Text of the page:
Effie Gray (2014)
Reviewer: Charity Bishop
Art critic John Ruskin has fascinated audiences for generations. An enigmatic, peculiar man, his marriage caused a major scandal when his six-year wife revealed he never touched her once. This slow-moving film focuses on that wife, as her sanity and happiness unravel against his only true passion -- art.
Having met Ruskin as a child, Effie Gray (Dakota Fanning) is now his wife. Eager to embrace her duties and begin having children, she is somewhat unnerved to accompany her new husband (Greg Wise) to his parents' home. The imperious Mr. and Mrs. Ruskin (David Suchet, Julie Walters) have an almost unnatural influence over their son. His mother dotes on him, pampering his cough. His father indulges him, admiring his genius. And Effie... is left with nothing to do. Reading in her husband's study will "bore her," Ruskin assures her. Helping his mother with her roses is not allowed. She is much too fine a lady to mend his shirts, the housekeeper scolds her for tracking mud across a newly cleaned floor, and she has no virtually no role at his dinner parties.
Worse, Ruskin took one look at her naked form on their wedding night and walked out of the room. He has not touched her since. Effie's world grows smaller. She starts losing her hair and feeling ill. And then she meets the vivacious, opinionated Lady Eastlake (Emma Thompson), her husband's patroness. Lady Eastlake urges her to get Ruskin away from his parents -- and Effie soon accompanies him to Vienna. Tragically, however, her husband shows more interest in lamenting over Venice's fallen state than in making her his wife. As her unhappiness increases, her dreams of children slip away... and she meets a young artist (Tom Sturridge) who kindles her soul.
This screenplay fails on a few levels -- it does not establish reasons for Ruskin's disinterest in his wife, which forced me to do research after the fact, nor does it inform us of what happened after Effie left his house. With these motivations and conclusions left unexplored, the film has a frustrated feel that matches the irritation of Effie, paralleling her confusion and self-doubt (it drives her into illness and psychosis) but fails to satisfy the audience. It is also a one-sided portrait of Ruskin, choosing not to focus on his genius, but making him an unlikable one-note villain who does not even notice his wife's hair loss, he is so absorbed with pretentious thoughts. He is abrupt, emotionally abusive in his contempt, and his parents equally unlikable -- forcing Effie out of bed to make a dinner appearance when she is unwell.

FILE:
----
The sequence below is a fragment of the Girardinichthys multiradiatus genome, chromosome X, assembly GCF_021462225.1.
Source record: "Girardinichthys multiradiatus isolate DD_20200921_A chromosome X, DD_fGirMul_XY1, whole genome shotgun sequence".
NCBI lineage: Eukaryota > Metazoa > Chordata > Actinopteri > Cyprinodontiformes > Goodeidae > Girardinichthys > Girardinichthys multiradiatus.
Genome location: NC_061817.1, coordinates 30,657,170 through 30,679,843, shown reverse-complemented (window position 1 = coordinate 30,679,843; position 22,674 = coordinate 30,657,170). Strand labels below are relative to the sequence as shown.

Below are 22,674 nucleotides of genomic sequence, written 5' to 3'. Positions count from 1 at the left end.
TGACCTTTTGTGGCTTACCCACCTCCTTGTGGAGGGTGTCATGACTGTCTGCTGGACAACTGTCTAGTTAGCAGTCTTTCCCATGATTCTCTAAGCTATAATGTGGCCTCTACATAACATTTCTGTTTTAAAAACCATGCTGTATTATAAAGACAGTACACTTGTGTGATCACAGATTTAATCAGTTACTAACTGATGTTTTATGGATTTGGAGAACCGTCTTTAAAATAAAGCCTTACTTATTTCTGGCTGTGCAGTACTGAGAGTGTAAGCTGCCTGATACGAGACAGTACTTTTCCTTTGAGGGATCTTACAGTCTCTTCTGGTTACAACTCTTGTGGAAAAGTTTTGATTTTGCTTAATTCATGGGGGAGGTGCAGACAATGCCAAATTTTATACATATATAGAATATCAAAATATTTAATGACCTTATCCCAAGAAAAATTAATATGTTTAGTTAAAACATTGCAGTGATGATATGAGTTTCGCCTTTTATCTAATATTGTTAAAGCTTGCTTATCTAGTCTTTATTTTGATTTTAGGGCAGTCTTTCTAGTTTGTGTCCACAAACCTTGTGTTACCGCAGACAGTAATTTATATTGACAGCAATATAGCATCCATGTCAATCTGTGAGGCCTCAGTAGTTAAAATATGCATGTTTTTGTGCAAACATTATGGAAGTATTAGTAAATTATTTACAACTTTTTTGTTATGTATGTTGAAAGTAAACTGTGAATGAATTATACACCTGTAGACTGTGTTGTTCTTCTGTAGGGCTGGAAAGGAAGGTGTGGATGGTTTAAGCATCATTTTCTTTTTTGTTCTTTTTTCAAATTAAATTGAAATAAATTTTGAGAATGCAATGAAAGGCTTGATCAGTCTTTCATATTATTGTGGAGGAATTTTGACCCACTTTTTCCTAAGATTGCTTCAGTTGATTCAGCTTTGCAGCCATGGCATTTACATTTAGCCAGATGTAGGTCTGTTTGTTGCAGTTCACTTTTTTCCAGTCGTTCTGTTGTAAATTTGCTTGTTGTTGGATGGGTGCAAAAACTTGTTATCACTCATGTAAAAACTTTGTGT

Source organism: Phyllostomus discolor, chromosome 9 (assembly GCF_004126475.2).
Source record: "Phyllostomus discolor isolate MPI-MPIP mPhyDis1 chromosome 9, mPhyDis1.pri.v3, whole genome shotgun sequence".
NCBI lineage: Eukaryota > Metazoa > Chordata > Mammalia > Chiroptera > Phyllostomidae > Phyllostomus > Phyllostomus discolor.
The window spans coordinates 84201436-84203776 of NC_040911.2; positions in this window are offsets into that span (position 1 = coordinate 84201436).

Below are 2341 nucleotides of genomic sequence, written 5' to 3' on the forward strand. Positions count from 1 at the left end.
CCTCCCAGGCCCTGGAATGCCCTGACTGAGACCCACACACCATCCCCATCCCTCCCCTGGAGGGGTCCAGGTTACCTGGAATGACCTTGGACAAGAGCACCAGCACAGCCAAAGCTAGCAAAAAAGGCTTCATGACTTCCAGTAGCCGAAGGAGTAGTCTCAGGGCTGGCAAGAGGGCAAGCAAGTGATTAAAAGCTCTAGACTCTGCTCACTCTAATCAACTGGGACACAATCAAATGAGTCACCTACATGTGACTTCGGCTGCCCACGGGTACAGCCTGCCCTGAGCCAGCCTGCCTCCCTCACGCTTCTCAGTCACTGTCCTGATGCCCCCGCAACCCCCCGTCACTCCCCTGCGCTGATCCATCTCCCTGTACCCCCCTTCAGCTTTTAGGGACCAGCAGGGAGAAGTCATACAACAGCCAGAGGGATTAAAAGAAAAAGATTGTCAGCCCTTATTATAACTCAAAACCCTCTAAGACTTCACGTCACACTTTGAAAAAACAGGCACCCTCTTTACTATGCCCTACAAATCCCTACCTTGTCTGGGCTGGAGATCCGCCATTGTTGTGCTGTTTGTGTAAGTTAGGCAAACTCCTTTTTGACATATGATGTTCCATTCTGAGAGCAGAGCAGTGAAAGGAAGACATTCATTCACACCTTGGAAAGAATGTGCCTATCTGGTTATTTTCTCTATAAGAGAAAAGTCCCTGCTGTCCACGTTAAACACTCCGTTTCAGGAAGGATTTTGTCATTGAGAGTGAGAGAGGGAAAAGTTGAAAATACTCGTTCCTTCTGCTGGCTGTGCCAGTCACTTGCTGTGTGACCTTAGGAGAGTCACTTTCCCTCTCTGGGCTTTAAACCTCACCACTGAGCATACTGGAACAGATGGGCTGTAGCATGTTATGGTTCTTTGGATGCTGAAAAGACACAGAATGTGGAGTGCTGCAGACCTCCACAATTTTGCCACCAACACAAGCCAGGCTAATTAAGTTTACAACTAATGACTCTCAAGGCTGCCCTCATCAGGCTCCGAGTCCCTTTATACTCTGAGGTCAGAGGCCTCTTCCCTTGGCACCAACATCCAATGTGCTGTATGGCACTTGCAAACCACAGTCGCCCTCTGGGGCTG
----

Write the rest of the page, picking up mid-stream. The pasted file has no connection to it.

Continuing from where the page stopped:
But, otherwise, it's a masterful production. The casting is marvelous, although the male lead is a good twenty years older than he should be. Dakota shows restrained emotion well, her misery bleeding out in her long walks and pensive silences. One of her brighter moments is Effie shining at a male-dominated dinner party, by asking an intelligent question -- that her husband rapidly answers and dismisses, a symbolic reference to the impending state of her life. She is a heroine you cannot help rooting for, so the curious place the film ends is a little puzzling. Still, the costume design is magnificent, the musical score at times intrusive but moving, and the dialogue crisp. If nothing else, it may interest you in Victorian artists and send you down a historical rabbit hole.
A man briefly masturbates under the covers, until his wife notices. A woman reveals herself to her husband (we see her shoulders and bare back) and he leaves the room. A woman sees a man skinny dipping (distant bare backside). A man gropes a woman's backside, frightening her. Discussion revolves around impotency and virginity; a woman has a marriage annulled due to remaining a virgin. She has a non-graphic vaginal exam.